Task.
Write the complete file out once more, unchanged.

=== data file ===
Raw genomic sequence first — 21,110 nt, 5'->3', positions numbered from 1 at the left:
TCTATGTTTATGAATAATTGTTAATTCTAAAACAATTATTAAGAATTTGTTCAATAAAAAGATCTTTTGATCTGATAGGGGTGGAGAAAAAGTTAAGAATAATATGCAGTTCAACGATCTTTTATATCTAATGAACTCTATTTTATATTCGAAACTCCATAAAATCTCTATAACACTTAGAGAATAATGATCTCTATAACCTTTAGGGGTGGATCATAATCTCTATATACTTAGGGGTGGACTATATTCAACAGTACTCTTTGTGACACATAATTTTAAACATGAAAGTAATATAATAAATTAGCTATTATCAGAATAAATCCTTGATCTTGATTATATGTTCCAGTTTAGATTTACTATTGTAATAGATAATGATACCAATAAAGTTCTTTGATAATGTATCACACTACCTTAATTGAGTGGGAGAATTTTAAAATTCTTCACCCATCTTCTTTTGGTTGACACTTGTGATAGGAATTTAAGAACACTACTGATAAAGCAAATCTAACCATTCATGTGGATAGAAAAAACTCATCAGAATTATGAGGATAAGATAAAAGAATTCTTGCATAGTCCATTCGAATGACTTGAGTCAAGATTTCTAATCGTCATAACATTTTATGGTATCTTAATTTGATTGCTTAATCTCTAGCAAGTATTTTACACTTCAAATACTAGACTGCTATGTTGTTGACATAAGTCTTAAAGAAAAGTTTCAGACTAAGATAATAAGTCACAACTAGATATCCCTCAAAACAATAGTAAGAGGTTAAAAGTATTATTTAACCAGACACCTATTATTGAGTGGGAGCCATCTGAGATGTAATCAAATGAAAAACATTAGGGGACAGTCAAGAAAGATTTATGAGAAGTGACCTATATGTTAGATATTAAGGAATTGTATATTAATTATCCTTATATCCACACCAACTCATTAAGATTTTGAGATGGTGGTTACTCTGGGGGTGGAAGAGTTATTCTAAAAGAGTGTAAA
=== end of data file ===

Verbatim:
Raw genomic sequence first — 21,110 nt, 5'->3', positions numbered from 1 at the left:
TCTATGTTTATGAATAATTGTTAATTCTAAAACAATTATTAAGAATTTGTTCAATAAAAAGATCTTTTGATCTGATAGGGGTGGAGAAAAAGTTAAGAATAATATGCAGTTCAACGATCTTTTATATCTAATGAACTCTATTTTATATTCGAAACTCCATAAAATCTCTATAACACTTAGAGAATAATGATCTCTATAACCTTTAGGGGTGGATCATAATCTCTATATACTTAGGGGTGGACTATATTCAACAGTACTCTTTGTGACACATAATTTTAAACATGAAAGTAATATAATAAATTAGCTATTATCAGAATAAATCCTTGATCTTGATTATATGTTCCAGTTTAGATTTACTATTGTAATAGATAATGATACCAATAAAGTTCTTTGATAATGTATCACACTACCTTAATTGAGTGGGAGAATTTTAAAATTCTTCACCCATCTTCTTTTGGTTGACACTTGTGATAGGAATTTAAGAACACTACTGATAAAGCAAATCTAACCATTCATGTGGATAGAAAAAACTCATCAGAATTATGAGGATAAGATAAAAGAATTCTTGCATAGTCCATTCGAATGACTTGAGTCAAGATTTCTAATCGTCATAACATTTTATGGTATCTTAATTTGATTGCTTAATCTCTAGCAAGTATTTTACACTTCAAATACTAGACTGCTATGTTGTTGACATAAGTCTTAAAGAAAAGTTTCAGACTAAGATAATAAGTCACAACTAGATATCCCTCAAAACAATAGTAAGAGGTTAAAAGTATTATTTAACCAGACACCTATTATTGAGTGGGAGCCATCTGAGATGTAATCAAATGAAAAACATTAGGGGACAGTCAAGAAAGATTTATGAGAAGTGACCTATATGTTAGATATTAAGGAATTGTATATTAATTATCCTTATATCCACACCAACTCATTAAGATTTTGAGATGGTGGTTACTCTGGGGGTGGAAGAGTTATTCTAAAAGAGTGTAAA